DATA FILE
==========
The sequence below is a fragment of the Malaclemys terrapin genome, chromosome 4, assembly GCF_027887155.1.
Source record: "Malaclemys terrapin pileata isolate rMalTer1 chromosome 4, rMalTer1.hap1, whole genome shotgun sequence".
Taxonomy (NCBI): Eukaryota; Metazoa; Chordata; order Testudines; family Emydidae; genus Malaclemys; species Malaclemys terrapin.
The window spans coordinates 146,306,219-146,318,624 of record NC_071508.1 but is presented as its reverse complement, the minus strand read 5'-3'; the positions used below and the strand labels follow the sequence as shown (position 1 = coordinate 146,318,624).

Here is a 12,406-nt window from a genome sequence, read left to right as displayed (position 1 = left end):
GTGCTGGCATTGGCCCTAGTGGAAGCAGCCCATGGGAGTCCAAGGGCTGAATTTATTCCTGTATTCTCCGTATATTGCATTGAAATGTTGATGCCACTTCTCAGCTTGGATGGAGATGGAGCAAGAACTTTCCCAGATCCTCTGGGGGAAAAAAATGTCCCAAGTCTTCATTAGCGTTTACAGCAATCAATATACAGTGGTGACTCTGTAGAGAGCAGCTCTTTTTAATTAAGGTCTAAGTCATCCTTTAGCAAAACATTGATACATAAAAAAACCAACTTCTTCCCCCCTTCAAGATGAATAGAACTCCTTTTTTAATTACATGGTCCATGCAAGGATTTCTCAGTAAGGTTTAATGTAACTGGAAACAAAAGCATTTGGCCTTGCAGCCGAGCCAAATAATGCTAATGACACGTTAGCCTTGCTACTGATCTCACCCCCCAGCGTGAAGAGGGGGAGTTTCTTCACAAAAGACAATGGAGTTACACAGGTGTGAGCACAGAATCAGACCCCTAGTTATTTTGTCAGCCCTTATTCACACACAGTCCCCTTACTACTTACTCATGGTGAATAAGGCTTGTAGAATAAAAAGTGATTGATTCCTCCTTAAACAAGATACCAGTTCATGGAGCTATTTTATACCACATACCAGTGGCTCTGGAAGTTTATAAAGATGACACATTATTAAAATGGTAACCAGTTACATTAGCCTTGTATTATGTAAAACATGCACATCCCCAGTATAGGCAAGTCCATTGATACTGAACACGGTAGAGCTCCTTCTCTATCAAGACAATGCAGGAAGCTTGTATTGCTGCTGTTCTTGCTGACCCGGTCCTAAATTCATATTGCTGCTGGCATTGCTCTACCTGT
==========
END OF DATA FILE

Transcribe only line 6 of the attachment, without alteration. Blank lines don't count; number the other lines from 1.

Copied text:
GTGCTGGCATTGGCCCTAGTGGAAGCAGCCCATGGGAGTCCAAGGGCTGAATTTATTCCTGTATTCTCCGTATATTGCATTGAAATGTTGATGCCACTTCTCAGCTTGGATGGAGATGGAGCAAGAACTTTCCCAGATCCTCTGGGGGAAAAAAATGTCCCAAGTCTTCATTAGCGTTTACAGCAATCAATATACAGTGGTGACTCTGTAGAGAGCAGCTCTTTTTAATTAAGGTCTAAGTCATCCTTTAGCAAAACATTGATACATAAAAAAACCAACTTCTTCCCCCCTTCAAGATGAATAGAACTCCTTTTTTAATTACATGGTCCATGCAAGGATTTCTCAGTAAGGTTTAATGTAACTGGAAACAAAAGCATTTGGCCTTGCAGCCGAGCCAAATAATGCTAATGACACGTTAGCCTTGCTACTGATCTCACCCCCCAGCGTGAAGAGGGGGAGTTTCTTCACAAAAGACAATGGAGTTACACAGGTGTGAGCACAGAATCAGACCCCTAGTTATTTTGTCAGCCCTTATTCACACACAGTCCCCTTACTACTTACTCATGGTGAATAAGGCTTGTAGAATAAAAAGTGATTGATTCCTCCTTAAACAAGATACCAGTTCATGGAGCTATTTTATACCACATACCAGTGGCTCTGGAAGTTTATAAAGATGACACATTATTAAAATGGTAACCAGTTACATTAGCCTTGTATTATGTAAAACATGCACATCCCCAGTATAGGCAAGTCCATTGATACTGAACACGGTAGAGCTCCTTCTCTATCAAGACAATGCAGGAAGCTTGTATTGCTGCTGTTCTTGCTGACCCGGTCCTAAATTCATATTGCTGCTGGCATTGCTCTACCTGT